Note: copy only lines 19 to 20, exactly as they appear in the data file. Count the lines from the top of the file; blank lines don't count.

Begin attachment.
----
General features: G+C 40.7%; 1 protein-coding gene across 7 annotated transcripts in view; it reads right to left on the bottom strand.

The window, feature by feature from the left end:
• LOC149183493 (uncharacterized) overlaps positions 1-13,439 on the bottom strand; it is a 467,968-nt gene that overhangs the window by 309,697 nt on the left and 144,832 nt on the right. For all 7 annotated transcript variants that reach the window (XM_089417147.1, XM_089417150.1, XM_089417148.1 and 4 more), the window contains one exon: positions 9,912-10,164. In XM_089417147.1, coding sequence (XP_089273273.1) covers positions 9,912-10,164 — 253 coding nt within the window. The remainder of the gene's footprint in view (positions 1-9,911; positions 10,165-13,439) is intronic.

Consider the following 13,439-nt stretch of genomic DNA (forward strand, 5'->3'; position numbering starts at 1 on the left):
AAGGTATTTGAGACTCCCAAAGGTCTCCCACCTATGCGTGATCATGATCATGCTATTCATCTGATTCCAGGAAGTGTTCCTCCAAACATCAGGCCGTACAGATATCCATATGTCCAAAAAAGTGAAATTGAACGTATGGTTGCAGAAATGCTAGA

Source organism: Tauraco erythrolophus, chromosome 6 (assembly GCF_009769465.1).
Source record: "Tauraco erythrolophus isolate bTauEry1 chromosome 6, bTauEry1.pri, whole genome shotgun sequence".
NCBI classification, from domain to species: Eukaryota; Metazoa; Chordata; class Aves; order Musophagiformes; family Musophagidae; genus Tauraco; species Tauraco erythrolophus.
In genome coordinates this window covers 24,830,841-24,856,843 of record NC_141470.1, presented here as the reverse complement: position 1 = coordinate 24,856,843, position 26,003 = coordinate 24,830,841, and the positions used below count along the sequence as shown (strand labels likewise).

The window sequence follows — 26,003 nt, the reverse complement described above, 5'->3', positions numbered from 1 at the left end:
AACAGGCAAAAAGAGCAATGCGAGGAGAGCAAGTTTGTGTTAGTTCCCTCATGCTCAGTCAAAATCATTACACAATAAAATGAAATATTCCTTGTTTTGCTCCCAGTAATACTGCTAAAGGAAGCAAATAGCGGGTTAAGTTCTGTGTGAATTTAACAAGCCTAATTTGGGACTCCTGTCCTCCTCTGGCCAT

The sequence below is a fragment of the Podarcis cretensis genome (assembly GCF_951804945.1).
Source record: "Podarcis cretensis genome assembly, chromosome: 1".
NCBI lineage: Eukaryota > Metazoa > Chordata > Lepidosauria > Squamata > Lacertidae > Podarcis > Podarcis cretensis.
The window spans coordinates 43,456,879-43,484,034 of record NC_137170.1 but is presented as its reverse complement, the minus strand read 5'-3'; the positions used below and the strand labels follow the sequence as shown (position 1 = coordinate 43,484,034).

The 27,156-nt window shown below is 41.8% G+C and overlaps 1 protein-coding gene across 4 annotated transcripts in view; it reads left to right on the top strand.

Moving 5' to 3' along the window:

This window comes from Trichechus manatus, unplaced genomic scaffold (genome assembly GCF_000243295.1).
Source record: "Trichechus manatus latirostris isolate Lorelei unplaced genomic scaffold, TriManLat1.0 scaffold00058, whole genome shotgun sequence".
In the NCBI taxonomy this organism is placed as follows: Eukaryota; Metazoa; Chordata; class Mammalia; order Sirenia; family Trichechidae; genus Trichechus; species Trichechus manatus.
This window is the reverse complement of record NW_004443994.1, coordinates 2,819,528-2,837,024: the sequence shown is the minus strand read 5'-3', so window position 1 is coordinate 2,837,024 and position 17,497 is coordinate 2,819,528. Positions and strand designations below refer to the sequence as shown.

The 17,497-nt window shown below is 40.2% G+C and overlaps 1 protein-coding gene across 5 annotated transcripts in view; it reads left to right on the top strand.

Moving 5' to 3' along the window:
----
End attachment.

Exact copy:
Source record: "Trichechus manatus latirostris isolate Lorelei unplaced genomic scaffold, TriManLat1.0 scaffold00058, whole genome shotgun sequence".
In the NCBI taxonomy this organism is placed as follows: Eukaryota; Metazoa; Chordata; class Mammalia; order Sirenia; family Trichechidae; genus Trichechus; species Trichechus manatus.